Katz, Joshua T. 1998. “Testimonia Ritus Italici: Male Genitalia, Solemn Declarations, and a New Latin Sound Law.” Harvard Studies in Classical Philology. 98: 183–217.

Lenzen, Rolf. 1990. “Sodomitenschelte: Eine Invektive des Serlo von Bayeux?” Pp. 188-92 in Ewald Könsgen. ed. Arbor amoena comis. 25 Jahre Mittellateinisches Seminar in Bonn 1965–1990. Stuttgart: Steiner.

Lucas-Avenel, Marie-Agnès, and Edoardo D’Angelo. 2917. “Vers une nouvelle édition des poèmes de Serlon de Bayeux.” Tabularia. Online.

Parr, Roger P., trans. 1981. Matthew of Vendôme. Ars Versificatoria (The Art of the Versemaker). Milwaukee, WI: Marquette University Press.

Shanzer, Danuta. 2010. “The Tale of Frodebert’s Tail.” Chapter 23 (pp. 377–405) in Eleanor Dickey and Anna Chahoud, eds. 2010. Colloquial and Literary Latin. Cambridge: Cambridge University Press.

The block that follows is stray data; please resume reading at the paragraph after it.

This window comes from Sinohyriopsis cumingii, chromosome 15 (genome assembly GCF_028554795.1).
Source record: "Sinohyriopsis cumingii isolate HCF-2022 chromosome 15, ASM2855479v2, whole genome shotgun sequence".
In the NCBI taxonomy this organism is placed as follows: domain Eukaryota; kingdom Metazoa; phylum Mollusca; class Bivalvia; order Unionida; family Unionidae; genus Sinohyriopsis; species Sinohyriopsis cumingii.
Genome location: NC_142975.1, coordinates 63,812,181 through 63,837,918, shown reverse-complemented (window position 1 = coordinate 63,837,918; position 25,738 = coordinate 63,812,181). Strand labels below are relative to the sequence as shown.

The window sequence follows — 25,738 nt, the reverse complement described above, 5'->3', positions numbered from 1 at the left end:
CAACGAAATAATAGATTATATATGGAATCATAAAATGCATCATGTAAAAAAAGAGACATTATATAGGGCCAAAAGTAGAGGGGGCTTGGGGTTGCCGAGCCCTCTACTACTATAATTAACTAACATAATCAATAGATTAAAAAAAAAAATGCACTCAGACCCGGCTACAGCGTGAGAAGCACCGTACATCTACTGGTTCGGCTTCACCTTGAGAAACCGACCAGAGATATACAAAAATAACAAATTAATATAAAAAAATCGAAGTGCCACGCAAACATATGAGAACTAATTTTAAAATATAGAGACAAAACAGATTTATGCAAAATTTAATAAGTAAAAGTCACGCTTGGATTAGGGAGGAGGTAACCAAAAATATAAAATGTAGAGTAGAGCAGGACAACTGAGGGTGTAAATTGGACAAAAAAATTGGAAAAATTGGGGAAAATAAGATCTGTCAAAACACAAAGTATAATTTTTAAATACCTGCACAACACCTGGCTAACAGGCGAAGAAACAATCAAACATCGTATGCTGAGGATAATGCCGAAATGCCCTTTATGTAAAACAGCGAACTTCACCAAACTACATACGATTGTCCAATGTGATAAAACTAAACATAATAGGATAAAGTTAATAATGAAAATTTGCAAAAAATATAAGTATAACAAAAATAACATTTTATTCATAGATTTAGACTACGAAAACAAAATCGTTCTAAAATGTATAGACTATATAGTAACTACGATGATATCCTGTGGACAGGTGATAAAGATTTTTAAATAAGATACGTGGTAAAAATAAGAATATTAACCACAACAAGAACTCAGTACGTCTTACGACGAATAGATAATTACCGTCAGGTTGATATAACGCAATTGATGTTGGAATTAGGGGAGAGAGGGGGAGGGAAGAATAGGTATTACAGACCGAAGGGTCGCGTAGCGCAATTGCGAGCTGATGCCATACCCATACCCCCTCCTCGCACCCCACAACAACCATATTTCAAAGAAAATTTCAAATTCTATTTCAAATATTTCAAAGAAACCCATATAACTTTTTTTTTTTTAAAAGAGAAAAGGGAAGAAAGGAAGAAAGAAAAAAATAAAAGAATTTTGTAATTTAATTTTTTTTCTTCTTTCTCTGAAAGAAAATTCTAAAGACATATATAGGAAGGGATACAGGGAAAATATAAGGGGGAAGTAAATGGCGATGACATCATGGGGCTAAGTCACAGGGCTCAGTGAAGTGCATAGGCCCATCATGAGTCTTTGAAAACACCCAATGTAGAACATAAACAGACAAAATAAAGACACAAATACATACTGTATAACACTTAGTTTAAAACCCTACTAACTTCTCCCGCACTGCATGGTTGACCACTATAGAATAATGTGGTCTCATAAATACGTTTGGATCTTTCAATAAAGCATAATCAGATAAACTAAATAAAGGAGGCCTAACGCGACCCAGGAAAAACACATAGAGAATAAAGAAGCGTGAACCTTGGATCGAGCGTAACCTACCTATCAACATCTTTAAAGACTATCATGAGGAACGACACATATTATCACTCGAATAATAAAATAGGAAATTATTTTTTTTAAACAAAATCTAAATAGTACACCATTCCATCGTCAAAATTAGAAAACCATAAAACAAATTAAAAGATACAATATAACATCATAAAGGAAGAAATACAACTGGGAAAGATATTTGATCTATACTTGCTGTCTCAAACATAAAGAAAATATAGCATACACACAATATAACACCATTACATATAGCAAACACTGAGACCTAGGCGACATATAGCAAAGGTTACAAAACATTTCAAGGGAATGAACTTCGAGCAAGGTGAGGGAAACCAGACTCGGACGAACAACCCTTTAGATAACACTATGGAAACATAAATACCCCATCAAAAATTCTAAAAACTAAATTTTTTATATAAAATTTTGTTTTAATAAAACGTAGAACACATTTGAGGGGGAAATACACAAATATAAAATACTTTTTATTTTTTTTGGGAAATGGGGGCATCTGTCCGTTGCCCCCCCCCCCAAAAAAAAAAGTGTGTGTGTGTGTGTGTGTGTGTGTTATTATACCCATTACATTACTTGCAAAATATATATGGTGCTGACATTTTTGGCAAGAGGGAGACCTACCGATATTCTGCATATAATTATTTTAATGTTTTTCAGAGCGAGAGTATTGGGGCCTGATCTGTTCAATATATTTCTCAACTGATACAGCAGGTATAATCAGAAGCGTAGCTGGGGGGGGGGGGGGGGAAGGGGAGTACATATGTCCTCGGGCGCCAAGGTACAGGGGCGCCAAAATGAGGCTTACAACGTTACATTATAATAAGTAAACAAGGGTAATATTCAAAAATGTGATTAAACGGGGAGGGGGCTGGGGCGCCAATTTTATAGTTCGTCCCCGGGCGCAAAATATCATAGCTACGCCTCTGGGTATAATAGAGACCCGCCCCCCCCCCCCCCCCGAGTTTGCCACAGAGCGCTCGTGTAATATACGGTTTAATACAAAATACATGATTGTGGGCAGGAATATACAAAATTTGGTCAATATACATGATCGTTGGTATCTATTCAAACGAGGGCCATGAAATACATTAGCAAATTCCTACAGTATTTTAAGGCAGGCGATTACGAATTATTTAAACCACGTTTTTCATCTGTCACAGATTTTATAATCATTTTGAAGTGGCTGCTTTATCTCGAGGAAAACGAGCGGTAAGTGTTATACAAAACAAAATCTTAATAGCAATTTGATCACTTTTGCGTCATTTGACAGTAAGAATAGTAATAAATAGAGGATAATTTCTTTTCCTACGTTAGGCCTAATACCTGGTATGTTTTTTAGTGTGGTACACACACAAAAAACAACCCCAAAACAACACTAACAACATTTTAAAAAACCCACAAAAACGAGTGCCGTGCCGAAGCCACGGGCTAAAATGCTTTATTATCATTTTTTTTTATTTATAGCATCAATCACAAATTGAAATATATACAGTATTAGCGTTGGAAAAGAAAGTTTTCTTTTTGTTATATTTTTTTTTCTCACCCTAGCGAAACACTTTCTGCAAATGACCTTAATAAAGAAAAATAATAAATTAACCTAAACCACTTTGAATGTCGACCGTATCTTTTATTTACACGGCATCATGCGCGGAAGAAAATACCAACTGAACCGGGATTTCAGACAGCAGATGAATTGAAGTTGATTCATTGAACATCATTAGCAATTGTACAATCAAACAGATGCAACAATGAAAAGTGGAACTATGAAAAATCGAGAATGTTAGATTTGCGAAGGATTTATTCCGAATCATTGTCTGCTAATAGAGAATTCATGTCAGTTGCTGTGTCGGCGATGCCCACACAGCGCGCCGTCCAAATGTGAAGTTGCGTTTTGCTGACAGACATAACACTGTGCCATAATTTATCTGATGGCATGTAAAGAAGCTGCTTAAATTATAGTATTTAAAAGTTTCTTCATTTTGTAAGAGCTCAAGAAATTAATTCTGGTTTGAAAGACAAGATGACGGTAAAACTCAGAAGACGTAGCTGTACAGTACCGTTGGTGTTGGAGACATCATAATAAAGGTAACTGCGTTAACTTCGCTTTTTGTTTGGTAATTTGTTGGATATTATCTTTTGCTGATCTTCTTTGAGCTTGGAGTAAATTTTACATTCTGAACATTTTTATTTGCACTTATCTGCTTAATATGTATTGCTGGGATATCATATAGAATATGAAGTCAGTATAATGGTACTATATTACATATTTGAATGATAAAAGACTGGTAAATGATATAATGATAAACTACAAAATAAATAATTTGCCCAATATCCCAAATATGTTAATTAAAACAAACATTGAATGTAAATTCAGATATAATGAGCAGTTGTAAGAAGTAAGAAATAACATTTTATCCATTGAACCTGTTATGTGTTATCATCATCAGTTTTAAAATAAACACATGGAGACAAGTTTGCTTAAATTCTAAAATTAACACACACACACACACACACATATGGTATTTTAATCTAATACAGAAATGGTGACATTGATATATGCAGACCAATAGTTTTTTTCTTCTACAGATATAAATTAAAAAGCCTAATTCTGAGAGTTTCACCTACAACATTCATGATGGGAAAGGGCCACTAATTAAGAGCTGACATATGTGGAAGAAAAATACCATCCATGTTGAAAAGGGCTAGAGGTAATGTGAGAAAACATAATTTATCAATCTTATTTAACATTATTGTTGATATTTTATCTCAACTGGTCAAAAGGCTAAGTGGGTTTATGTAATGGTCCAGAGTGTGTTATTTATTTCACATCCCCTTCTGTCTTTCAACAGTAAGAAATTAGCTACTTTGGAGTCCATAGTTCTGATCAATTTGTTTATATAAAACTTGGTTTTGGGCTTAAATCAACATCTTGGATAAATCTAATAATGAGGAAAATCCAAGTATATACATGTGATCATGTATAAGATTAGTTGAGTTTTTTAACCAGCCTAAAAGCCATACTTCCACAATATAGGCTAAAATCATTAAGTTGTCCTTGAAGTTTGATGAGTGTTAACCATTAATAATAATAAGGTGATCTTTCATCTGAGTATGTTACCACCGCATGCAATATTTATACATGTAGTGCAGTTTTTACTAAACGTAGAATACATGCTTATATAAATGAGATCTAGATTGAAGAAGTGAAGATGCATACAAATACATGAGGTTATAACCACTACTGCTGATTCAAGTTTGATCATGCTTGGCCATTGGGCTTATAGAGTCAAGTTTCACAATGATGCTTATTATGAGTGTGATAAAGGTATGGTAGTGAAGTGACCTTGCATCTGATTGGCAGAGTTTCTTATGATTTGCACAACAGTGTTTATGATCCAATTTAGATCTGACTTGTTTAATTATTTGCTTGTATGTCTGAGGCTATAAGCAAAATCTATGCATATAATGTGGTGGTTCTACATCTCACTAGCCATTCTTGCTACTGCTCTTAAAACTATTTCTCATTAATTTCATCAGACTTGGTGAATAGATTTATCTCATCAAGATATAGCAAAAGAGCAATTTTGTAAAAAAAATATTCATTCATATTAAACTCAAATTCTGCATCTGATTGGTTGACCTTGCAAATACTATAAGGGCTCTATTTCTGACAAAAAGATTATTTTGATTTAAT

Tyrrell, Vida Alice. 2012. Merovingian Letters and Letter Writers. Ph.D. Thesis, Centre for Medieval Studies, University of Toronto. Review by Ralph W. Mathisen.

Van Houts, Elisabeth. 2013. “The Warren Hollister Memorial Essay: The Fate of the Priests’ Sons in Normandy with Special Reference to Serlo of Bayeux.” Chapter 4 (pp. 57-105) in Laura L. Gathagan and William North, eds. The Haskins Society Journal, 25. Boydell & Brewer; Boydell Press.

Van Houts, Elisabeth. 2016. “Serlo of Bayeux and England.” Tabularia. Online.

Van Houts, Elisabeth. 2019. Married Life in the Middle Ages. 900-1300. Oxford: Oxford University Press.

Wright, Thomas, ed. 1872. The Anglo-Latin Satirical Poets and Epigrammatists of the Twelfth Century. 2 volumes. Volume 1: The Anglo-Latin satirical poets of the twelfth century. Volume 2: The minor Anglo-Latin satirists and epigrammatists. London: Longman & Trübner.